Broad-based commodity price declines occurred in the second half of 2014. Crude oil prices declined the most, down 55 percent to $47 per bbl (barrel) in early January, from a high of $115 per bbl in late-June 2014, bringing an end to a four-year period of high and stable prices. The oil price drop is the third-largest seven-month decline of the past three decades - only the 67 percent drop from November 1985 to March 1986 and the 75 percent drop from July to December 2008 were larger. Agricultural, metal, and precious metal prices weakened as well, down by 6, 8, and 9 percent, respectively, in 2014 fourth quarter (Q4) from the previous quarter. Ample supplies, disappointing global growth prospects, and an appreciating Unites States (U.S.) dollar have all weighed on prices. In oil markets, a sequence of (upward) supply and (downward) demand revisions, along with organization of petroleum exporting countries (OPEC's) abandoning of supply management, have played a pivotal role in the price collapse.

Regional Gas Trade Projects in Arab Countries, Volumes 1 and 2

World Bank
Fonte: Washington, DC Publicador: Washington, DC
Tipo: Economic & Sector Work :: Mining/Oil and Gas; Economic & Sector Work
ENGLISH; EN_US
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36.38%
Arab countries hold about 29 percent of the world's proven gas reserves, but every country (except Qatar and Algeria) is short of the gas supply needed to meet its current and projected demand. The rapid growth in gas demand is mostly a consequence of a sharp increase in electricity consumption. Gas trade in the Arab world has been dominated by the objective of exporting gas in the form of liquefied natural gas (LNG) to points in Asia, Europe, and North America. Gas trade within the region is limited to rather small volumes, moved from Algeria to Tunisia and Morocco; from Egypt to Jordan, Syria, and Lebanon; and from Qatar to the United Arab Emirates (UAE) - all through pipelines. The shortage of gas in the Arab countries has become more pronounced, justifying the higher gas prices needed to secure imported gas or to encourage domestic gas production. Such changes in the landscape provide an impetus for the Arab world to optimize the region's gas resources, at least partly on the basis of meeting growing regional demand. The objective of this study is to assist the attempt by: (i) identifying the opportunities for gas trade through cross-border gas pipelines and LNG; (ii) assessing the economic and political aspects of the identified projects; (iii) presenting financing and implementation schemes that utilize the synergy between the public and private sector in project formulation and development; and (iv) reviewing the legal...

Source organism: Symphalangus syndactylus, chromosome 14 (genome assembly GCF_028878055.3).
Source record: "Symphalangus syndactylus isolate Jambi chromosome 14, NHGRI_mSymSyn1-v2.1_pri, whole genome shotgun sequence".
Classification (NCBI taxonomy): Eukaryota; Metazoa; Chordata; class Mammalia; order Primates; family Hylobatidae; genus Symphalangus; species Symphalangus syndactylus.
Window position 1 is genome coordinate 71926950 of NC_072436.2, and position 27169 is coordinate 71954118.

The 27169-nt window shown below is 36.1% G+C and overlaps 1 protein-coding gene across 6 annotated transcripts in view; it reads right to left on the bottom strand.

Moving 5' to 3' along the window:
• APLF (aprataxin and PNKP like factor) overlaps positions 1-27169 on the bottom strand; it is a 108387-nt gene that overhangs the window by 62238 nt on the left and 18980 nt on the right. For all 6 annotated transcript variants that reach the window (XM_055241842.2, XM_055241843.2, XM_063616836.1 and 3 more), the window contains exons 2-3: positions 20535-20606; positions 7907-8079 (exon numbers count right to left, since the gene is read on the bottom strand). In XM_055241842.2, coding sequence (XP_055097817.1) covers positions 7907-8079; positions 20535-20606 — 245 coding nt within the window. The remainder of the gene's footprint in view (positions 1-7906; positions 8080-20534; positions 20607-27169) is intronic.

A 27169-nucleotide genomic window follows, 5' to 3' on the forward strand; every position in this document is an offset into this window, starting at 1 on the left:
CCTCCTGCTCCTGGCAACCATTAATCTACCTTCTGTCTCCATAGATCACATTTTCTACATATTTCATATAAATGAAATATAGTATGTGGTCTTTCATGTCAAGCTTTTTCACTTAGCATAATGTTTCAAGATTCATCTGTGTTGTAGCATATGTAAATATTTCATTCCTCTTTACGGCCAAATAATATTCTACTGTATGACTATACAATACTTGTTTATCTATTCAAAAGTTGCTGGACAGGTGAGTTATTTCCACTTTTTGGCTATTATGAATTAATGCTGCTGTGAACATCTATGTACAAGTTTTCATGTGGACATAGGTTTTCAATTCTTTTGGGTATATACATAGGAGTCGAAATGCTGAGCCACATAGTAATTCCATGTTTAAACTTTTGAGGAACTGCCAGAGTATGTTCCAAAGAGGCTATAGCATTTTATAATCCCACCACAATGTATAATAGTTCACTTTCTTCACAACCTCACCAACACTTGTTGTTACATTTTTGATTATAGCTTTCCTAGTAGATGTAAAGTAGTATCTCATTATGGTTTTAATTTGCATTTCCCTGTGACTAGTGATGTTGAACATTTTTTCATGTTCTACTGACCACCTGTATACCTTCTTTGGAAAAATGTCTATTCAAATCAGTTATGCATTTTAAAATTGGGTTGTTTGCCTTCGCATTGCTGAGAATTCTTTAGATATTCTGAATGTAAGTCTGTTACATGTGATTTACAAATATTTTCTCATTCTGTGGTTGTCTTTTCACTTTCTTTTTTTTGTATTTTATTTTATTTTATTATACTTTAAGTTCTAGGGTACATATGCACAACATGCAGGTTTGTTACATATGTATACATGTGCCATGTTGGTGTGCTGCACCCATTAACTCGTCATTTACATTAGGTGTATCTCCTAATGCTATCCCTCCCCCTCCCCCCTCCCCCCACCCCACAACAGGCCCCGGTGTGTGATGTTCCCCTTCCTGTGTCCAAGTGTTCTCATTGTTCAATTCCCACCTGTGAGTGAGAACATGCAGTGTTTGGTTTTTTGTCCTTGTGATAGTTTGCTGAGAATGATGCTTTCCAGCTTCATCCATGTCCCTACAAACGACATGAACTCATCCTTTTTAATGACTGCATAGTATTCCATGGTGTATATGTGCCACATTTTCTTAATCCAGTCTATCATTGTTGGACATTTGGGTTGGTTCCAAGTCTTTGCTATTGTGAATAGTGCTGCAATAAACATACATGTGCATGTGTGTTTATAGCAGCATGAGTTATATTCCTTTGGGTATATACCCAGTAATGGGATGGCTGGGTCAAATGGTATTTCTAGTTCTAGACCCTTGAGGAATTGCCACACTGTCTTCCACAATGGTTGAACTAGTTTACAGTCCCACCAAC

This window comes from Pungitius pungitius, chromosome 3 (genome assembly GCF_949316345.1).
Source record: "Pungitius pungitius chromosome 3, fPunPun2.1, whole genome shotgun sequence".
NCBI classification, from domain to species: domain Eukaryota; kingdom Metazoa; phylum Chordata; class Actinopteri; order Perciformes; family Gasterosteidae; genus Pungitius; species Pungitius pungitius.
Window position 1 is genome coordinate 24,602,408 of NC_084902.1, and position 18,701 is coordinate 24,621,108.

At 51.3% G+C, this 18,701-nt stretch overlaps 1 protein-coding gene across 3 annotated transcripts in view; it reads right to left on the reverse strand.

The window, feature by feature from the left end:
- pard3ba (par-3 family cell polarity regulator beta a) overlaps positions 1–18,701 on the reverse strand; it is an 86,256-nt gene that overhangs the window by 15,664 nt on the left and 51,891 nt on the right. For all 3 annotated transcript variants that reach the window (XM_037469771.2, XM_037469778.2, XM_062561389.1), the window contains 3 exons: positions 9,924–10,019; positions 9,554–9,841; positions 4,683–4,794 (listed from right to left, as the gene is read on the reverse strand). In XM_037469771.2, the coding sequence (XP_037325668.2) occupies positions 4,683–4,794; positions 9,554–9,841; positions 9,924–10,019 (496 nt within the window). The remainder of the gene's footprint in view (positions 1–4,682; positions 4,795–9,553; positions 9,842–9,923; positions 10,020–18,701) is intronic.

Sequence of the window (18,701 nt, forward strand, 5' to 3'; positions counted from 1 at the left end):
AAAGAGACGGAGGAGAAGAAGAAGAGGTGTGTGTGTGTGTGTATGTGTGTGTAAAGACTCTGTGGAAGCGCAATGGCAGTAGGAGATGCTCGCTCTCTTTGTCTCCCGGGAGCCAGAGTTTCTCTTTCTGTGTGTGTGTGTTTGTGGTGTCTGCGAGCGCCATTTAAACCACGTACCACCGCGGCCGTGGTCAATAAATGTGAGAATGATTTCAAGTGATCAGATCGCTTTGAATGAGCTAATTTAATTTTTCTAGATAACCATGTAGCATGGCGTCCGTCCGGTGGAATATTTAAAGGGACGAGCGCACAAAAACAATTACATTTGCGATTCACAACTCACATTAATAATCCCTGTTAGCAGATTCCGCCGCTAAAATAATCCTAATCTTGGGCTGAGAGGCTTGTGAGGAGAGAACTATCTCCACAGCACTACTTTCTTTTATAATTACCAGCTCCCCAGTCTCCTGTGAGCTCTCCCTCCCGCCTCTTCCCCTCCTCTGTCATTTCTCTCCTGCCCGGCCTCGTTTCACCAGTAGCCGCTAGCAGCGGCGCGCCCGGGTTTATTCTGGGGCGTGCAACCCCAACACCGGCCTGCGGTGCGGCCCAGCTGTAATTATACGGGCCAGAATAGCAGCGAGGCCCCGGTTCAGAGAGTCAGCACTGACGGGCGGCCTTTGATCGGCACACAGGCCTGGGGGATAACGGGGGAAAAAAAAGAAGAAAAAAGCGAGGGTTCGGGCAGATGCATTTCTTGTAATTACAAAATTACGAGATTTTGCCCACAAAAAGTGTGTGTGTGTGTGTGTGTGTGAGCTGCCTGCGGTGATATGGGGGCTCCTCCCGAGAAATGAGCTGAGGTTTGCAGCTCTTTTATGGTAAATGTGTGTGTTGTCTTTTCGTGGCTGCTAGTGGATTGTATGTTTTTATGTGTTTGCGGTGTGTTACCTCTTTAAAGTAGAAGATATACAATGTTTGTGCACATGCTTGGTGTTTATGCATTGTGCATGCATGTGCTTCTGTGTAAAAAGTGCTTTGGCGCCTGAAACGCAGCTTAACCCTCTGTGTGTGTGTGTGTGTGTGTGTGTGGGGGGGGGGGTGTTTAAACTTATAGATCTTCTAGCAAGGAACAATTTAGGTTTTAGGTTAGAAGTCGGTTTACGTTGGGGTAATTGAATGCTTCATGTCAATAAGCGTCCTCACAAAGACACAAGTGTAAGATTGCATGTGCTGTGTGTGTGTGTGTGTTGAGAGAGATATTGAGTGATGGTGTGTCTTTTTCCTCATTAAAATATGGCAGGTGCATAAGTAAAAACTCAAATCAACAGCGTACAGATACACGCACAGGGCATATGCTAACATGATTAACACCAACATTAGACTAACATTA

Ghana : Sector Reform and the Pattern of the Poor

Edjekumhene, Ishmael; Amaka-Otchere, Akosua B.K.; Amissah-Arthur, Harriette
Fonte: World Bank, Washington, DC Publicador: World Bank, Washington, DC
Tipo: Publications & Research :: ESMAP Paper; Publications & Research
ENGLISH; EN_US
Relevância na Pesquisa
36.2%
The overarching goal of this study, which forms part of the broader project 'Energy Use, Energy Supply, Sector Reform and the Poor', is to establish patterns in the ways poor people in Ghana are accessing and using energy and to identify how changes in the patterns, attributable to energy sector reform and accompanying technological innovations, affect the Ghanaian poor. The study will seek to achieve the following: (i) give an overview of the Ghana's energy sector; (ii) provide a description of the energy supply chain in Ghana; (iii) provide a description of household choice and use of energy in Ghana; (iv) provide a description of Ghana's energy sector reform program and give an assessment of how reform has impacted on the poor in Ghana; and (v) evaluate how energy sector reform has impacted or might impact on the choice and use of energy by the poor in Ghana.